March 21, 2010: President Obama and Vice President Biden leave the East Room after the House vote on the health care reform bill.

newscom/Owen DB/Black Star




March 22, 2010: House Majority Leader Steny Hoyer (D-MD), Rep. Chris Van Hollen (D-MD), House Speaker Nancy Pelosi (D-CA), House Majority Whip James Clyburn (D-SC), and Rep. George Miller (D-CA) celebrate the passage of the health care reform bill.

newscom/Owen DB/Black Star




March 22, 2010: President Obama and Secretary of State Hillary Clinton embrace after the House passage of the health care reform bill.  

Official White House Photo by Pete Souza




March 22, 2010: President Obama hugs Phil Schiliro.

Official White House Photo by Pete Souza




March 22, 2010: President Obama and Nancy-Ann DeParle, director of the White House Office for Health Reform, chat on the White House Truman Balcony.  

Official White House Photo by Pete Souza




March 22, 2010: President Obama receives cheers from staff on the Truman Balcony of the White House.

Official White House Photo by Pete Souza




March 23, 2010: President Obama and Democratic leaders gather for the signing of the health care reform bill.

newscom/UPI




March 23, 2010: President Obama and House Speaker Nancy Pelosi (D-CA) embrace after the signing of the health care reform bill.

newscom/Kevin Dietsch/UPI

Senate Majority Leader Harry Reid's spokesman, Jim Manley, released a statement today criticizing Republican leadership's refusal to let Senate committees meet. Here's the full statement:

"Senator McCain's promised obstruction comes to reality just a day later. 'The Party of No' wouldn't even agree to let Senate committees meet today. Ironically, as they make false claims about transparency regarding health reform, they're shutting down a committee hearing today on transparency in government.

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What a difference a day makes. And, you know, the signing of a sweeping health care bill.

Last week, the atmosphere in the Capitol--and indeed, all across political Washington--was tense, and ominous. Democrats hadn't rounded up all the votes they needed (and ultimately found) to pass health care reform, and Senate Republicans knew it. They kicked up as much dust as they could to scare House members into killing their own bill. Fixing the health care bill with reconciliation would fail, they warned over and over again, and Dems would be stuck having enacting an unpopular reform.

Today, that's all gone.

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President Obama hailed today's signing of health care reform as an historic moment in American history.

The legislative victory on health care reform was not the President's alone, however, and he delivered his remarks to a room of key reform players. But only 20 of those walked away with the prime prize--a health care reform signing pen. Here, according to the WH Press Office, are the Dems who got the pens:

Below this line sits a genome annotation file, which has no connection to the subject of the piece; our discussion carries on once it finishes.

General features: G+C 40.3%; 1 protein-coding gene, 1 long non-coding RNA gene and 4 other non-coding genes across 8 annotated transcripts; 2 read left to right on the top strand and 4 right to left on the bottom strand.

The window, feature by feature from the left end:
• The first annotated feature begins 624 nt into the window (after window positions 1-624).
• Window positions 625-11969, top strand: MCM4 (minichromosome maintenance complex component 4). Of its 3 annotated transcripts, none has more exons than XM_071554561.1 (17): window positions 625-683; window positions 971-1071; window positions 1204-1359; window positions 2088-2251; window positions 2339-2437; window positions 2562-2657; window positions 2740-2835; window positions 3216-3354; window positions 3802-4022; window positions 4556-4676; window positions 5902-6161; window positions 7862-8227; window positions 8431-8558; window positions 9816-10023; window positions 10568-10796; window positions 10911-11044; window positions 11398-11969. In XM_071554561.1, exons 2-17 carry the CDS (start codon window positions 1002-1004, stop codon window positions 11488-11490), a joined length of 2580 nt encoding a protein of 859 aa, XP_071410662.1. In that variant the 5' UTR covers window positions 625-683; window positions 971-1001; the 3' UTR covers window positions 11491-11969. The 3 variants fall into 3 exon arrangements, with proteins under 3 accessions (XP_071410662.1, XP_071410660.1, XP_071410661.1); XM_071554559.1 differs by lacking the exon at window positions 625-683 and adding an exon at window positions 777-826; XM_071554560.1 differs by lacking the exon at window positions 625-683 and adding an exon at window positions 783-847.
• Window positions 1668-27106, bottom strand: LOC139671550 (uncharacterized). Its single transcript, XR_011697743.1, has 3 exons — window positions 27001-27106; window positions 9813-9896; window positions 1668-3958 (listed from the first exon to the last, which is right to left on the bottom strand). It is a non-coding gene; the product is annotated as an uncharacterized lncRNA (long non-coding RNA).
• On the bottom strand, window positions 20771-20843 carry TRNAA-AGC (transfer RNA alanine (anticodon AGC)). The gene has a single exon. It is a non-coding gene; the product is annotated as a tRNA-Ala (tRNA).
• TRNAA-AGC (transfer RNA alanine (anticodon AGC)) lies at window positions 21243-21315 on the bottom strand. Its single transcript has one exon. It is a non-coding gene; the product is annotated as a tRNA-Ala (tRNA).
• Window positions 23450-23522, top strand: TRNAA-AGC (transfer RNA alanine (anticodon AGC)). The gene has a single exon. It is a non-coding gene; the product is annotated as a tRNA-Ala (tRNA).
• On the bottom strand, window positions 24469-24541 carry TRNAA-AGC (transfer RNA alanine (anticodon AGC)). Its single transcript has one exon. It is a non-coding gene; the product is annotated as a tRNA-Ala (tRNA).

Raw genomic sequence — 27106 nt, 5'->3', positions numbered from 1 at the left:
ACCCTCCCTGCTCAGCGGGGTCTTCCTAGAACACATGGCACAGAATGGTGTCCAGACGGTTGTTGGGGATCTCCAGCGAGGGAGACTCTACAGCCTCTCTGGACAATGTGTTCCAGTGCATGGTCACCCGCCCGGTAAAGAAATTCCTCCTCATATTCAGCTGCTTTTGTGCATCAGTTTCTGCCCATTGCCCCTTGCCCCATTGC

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House Majority Leader Steny Hoyer told reporters today that Rep. Randy Neugebauer (R-TX) has done enough to apologize for his "baby killer" outburst during the health care reform vote Sunday, though Hoyer cautioned Republicans that it was actions like Neugebauer's that helped lead to some of the darker moments during the final 48 hours of debate on the bill this weekend. Asked about Neugebauer during his weekly briefing with reporters, Hoyer read Neugebauer's apology letter for the outburst, in which Neugebauer said he had not meant to single out Rep. Bart Stupak (D-MI) -- as it appeared to most listeners -- but instead was referring to the entire health care bill when he shouted during Stupak's explanation of his es vote. Hoyer said he accepted the explanation, and Neugebauer's apology, though he said he and most Democrats didn't hear the remark the way Neugebauer said he said it.

"He said he said 'it's', and I take him at his word," Hoyer said, adding, "I don't think we need to carry it any further."

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A new Gallup poll set to appear in tomorrow's USA Today shows public opinion is turning around on Democratic health care reform efforts now that the bill has reached final passage.

A plurality of voters surveyed in the poll, 49%, said passing the bill was "a good thing" as opposed to just 40% who said the passage of the reform bill was bad for the country.

There's more good news for Democrats worried about their election chances after passing the bill found in the poll. Most respondents said they had positive feelings about the bill's passage, and 48% -- which USA Today reports is the "largest single group" in the poll -- called the bill "a good first step" and should actually be followed by more reform efforts.